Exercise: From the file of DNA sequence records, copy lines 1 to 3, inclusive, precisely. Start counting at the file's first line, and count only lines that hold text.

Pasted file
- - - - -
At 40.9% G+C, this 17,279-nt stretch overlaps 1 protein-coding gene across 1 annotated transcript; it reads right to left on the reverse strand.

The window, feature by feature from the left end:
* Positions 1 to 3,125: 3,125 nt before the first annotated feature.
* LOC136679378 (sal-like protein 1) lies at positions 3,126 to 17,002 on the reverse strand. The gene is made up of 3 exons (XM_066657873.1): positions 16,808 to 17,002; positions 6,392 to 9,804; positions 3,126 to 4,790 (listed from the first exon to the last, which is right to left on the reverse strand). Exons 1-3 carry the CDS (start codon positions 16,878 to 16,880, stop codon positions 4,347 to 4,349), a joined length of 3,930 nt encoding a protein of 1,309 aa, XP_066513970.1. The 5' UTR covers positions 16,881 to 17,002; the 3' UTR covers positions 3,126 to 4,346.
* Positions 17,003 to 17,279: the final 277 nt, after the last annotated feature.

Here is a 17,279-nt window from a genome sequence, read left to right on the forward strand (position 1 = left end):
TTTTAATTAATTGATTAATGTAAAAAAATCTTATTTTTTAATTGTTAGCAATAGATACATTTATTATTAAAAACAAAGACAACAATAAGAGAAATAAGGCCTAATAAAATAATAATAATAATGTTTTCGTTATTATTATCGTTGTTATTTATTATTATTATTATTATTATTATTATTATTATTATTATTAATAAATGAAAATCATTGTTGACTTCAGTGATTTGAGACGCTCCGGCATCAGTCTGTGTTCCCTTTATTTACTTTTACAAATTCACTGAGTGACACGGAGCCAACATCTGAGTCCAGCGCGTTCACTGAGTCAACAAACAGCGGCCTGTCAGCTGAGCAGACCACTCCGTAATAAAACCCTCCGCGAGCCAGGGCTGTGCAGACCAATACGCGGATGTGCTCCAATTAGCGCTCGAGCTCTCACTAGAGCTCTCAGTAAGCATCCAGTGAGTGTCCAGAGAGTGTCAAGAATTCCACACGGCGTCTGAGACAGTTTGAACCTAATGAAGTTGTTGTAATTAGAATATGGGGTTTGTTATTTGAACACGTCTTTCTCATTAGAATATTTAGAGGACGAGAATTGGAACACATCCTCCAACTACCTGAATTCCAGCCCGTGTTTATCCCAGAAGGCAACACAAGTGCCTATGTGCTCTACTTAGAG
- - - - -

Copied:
At 40.9% G+C, this 17,279-nt stretch overlaps 1 protein-coding gene across 1 annotated transcript; it reads right to left on the reverse strand.

The window, feature by feature from the left end:
* Positions 1 to 3,125: 3,125 nt before the first annotated feature.